If you find other details on this, please post them, I'm doing the same, probably.
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Old 08-01-2013, 12:31   #22
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Re: Buying/using a sailboat without a mast

I'm not sure how a canal barge is any better looking than a trawler. Many, many boats these days throw around the trawler name. Plenty are plastic looking Express crusiers, basicly power boats, not trawlers. You mentioned Eric liking junk rigs, and now trawlers are ugly. Sounds like eric has some romantic thoughts of life at sea. Thats not a good place to start. I bet he has no concept of anything about trawlers, but feels if its not a sailboat, he's not cruising.
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Old 08-01-2013, 13:04   #23
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Re: Buying/using a sailboat without a mast

Several bits of info in the previous post need some correcting. Shaving keels and adding ballast sounds like a bad idea. Many 45ish boats have shoal keels. Just because a boat is only 35', its not a sure thing that the mast will go up without a crane. Masts get heavy, rigging, lights, antennas. Some small boats have tall masts, others not so much.
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Old 08-01-2013, 13:45   #24
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Re: Buying/using a sailboat without a mast

could someone explain to me how any power boat can be as fuel efficient as a sailboat? In the three months I kept mine on erie last season I used less than 3 gallons of fuel. I pretty much just used it to motor in and out of the marina.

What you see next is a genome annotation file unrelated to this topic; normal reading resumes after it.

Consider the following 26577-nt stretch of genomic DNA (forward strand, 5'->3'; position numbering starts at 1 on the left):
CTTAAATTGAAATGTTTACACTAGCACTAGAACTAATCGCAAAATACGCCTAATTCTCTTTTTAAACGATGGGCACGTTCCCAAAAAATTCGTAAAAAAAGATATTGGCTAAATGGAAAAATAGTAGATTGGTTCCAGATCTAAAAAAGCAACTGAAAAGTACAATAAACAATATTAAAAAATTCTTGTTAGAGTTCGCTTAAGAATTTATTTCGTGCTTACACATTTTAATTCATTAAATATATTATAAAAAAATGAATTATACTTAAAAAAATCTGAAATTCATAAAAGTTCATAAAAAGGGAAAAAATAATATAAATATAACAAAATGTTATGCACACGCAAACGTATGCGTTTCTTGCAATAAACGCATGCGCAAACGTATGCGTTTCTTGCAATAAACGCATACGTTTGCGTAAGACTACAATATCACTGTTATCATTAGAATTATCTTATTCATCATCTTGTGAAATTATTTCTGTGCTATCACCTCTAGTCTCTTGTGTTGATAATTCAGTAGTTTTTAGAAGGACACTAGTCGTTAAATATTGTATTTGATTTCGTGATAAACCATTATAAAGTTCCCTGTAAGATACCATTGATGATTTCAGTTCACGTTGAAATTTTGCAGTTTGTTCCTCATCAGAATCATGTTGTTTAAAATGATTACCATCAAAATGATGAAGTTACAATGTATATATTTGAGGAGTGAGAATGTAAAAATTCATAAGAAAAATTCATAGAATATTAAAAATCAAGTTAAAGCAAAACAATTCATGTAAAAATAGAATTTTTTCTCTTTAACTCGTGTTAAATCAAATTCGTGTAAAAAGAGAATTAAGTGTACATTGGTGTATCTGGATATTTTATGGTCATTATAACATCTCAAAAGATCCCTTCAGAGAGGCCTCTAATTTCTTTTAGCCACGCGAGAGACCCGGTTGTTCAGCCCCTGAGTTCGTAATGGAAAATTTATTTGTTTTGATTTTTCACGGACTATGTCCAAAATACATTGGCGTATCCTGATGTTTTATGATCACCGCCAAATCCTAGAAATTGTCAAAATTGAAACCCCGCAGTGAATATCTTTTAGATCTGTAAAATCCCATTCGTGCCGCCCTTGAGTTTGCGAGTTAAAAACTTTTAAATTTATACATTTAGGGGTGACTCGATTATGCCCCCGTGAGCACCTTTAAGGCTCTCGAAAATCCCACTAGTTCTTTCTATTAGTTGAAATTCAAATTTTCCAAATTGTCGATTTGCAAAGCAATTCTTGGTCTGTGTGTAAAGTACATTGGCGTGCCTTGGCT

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Old 08-01-2013, 14:05   #25
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Re: Buying/using a sailboat without a mast

We're talking about under power, at slow speeds. Yes if you sail its a different game, but thats not what we were talking about. Lots of cruising can be done under power. Many people assume that cruising means sailing, lots of canals and such that have very short air draft and go to cool, fun places. I'm a traveler and purist sailing means nothing to me, wind,diesel both very cool.
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Old 08-01-2013, 20:40   #26
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Re: Buying/using a sailboat without a mast

Sorry if my reply sounded like a jab, I didn't intend it that way. As of yet my sailing is strictly recreational. I have never left dock with a destination or purpose so I only go out when the wind is tempting. I'm certainly not a purist, possibly an idealist.
Sorry if I offended anyone.
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Old 08-01-2013, 21:49   #27
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Re: Buying/using a sailboat without a mast

Quote:
Originally Posted by Straightrazor41 View Post